From: William Pearson (firstname.lastname@example.org)
Date: Mon Jun 23 2008 - 03:25:44 MDT
2008/6/23 Peter de Blanc <email@example.com>:
> William Pearson wrote:
>> Complexity is typically taken to be komogorov complexity that is the
>> complexity of a program is measured by the shortest program that has
>> the same output, There can be infinite programs with the same
>> kolmogorov complexity, as you can always just append arbitrarily long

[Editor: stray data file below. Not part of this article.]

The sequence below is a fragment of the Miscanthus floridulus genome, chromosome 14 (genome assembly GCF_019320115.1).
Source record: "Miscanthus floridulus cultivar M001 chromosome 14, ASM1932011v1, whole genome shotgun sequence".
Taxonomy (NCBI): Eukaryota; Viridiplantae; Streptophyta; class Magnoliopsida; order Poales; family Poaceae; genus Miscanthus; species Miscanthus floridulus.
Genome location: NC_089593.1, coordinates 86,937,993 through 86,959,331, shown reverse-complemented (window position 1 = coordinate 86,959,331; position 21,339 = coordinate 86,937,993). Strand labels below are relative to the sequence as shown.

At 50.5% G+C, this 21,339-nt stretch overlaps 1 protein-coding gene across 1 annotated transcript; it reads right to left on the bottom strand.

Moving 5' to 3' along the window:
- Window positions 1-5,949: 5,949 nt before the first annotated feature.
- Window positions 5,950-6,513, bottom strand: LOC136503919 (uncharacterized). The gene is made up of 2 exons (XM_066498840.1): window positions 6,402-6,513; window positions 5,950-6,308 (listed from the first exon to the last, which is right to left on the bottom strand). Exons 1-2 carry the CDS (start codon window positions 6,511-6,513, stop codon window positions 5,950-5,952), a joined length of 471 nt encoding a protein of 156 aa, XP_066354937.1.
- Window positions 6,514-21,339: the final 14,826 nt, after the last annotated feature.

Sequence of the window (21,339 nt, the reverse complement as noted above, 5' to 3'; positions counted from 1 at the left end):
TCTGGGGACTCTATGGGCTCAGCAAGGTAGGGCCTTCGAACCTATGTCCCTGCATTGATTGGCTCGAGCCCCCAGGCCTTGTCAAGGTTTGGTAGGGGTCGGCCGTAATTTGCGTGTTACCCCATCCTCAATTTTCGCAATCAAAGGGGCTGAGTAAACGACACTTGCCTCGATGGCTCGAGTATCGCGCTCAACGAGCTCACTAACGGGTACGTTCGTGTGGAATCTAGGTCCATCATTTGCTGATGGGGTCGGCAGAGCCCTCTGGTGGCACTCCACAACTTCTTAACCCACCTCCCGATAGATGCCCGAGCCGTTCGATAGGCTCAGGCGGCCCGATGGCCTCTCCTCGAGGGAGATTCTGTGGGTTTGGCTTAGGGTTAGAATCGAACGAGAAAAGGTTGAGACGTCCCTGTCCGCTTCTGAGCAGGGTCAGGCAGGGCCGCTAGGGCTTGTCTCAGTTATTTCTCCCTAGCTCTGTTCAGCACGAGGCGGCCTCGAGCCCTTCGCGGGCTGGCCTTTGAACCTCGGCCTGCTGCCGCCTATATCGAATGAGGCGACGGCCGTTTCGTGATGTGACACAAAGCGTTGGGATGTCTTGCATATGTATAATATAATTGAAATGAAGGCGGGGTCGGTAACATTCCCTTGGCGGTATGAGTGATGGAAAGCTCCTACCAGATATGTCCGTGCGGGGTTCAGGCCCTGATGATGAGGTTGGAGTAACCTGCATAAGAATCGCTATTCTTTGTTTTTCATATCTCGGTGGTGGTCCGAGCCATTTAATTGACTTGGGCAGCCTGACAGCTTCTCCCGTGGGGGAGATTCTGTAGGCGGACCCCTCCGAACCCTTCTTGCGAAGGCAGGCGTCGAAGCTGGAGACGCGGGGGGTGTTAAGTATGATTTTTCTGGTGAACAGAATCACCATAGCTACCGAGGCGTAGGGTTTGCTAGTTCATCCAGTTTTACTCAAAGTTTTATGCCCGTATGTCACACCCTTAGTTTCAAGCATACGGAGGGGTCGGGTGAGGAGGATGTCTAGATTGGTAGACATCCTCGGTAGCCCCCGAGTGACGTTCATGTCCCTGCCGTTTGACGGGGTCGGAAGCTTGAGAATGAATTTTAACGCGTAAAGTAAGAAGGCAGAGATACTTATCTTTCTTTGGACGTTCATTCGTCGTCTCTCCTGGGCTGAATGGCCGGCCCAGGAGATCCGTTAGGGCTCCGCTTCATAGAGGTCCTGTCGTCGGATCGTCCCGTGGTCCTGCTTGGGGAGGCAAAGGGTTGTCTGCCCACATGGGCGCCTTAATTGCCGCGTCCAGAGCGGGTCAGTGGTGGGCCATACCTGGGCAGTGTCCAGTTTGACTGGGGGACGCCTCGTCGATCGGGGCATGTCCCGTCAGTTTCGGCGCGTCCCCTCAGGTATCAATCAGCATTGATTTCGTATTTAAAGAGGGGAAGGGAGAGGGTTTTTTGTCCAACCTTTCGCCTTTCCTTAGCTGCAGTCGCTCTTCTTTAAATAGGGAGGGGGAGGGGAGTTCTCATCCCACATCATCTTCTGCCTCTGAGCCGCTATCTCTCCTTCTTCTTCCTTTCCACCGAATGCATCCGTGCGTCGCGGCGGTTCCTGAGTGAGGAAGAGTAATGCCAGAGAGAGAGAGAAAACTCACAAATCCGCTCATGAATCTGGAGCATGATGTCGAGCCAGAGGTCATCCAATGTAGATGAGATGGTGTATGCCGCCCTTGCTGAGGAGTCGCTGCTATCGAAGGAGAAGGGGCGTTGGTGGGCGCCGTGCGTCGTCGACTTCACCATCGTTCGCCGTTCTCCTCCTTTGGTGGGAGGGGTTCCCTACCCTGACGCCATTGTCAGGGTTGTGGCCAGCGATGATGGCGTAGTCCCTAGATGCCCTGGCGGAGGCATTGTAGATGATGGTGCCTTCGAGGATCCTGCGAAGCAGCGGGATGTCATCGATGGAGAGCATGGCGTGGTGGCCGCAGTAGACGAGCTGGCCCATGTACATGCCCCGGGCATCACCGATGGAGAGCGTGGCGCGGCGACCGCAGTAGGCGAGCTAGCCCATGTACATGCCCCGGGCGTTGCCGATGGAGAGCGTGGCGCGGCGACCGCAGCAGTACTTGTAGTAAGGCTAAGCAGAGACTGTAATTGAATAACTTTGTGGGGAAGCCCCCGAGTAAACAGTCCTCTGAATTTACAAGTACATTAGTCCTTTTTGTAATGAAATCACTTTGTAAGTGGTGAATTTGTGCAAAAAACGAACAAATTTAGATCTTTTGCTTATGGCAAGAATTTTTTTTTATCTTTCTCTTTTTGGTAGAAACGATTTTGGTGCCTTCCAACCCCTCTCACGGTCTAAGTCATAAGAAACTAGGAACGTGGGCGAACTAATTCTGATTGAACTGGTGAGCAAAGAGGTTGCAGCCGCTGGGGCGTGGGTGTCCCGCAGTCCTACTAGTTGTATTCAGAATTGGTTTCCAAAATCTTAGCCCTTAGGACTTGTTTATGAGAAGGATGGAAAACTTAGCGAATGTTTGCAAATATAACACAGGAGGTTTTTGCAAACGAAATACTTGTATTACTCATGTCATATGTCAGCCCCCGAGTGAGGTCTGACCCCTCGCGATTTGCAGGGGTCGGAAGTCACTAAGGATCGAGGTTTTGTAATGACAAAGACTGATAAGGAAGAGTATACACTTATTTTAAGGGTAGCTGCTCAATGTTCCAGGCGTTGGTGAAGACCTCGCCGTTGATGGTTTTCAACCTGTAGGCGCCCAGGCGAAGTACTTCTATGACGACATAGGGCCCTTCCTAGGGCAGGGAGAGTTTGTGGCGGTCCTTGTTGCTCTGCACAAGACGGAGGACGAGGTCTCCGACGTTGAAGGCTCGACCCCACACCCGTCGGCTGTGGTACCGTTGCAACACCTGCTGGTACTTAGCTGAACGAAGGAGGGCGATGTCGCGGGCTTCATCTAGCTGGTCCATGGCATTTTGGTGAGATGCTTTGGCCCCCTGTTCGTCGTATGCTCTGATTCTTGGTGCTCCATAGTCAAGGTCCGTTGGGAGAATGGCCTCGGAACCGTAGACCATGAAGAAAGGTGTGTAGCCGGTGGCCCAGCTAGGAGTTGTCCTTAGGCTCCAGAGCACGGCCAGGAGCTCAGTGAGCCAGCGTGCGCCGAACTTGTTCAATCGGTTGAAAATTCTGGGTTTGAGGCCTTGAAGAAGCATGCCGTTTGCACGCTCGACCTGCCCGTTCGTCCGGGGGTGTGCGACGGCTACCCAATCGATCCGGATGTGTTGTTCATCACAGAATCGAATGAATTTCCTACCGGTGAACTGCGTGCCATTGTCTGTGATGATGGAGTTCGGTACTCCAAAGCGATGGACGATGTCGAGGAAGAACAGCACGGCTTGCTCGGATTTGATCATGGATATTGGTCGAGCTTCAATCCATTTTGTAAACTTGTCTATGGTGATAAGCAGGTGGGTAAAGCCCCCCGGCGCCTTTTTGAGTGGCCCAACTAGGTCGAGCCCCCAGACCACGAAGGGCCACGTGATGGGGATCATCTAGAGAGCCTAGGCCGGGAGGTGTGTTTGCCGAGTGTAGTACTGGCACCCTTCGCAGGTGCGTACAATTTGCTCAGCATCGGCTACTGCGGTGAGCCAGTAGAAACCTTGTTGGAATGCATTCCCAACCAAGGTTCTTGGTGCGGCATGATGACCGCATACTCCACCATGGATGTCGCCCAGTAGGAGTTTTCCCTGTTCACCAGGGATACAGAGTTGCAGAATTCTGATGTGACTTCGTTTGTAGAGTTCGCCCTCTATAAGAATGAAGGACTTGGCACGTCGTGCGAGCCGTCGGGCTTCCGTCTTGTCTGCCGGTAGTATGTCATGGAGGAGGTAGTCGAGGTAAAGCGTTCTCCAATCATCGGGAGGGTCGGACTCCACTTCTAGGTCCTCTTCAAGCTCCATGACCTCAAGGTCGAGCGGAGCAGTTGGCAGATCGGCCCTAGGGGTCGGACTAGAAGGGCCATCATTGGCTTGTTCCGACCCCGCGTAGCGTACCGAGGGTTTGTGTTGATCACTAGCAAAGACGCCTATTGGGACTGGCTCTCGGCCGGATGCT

>> amounts of garbage to a program that does nothing.
> That would be the Kolmogorov complexity of a function, rather than a
> The same proof works even if you're interested in functions instead of
> programs, because each program in the sequence implements a distinct
Which proof are you talking about here?
I am trying to tell you that
"Since there are only finitely many machines of complexity K or less"
Is incorrect, if you use chaitin or kolmogorov complexity.
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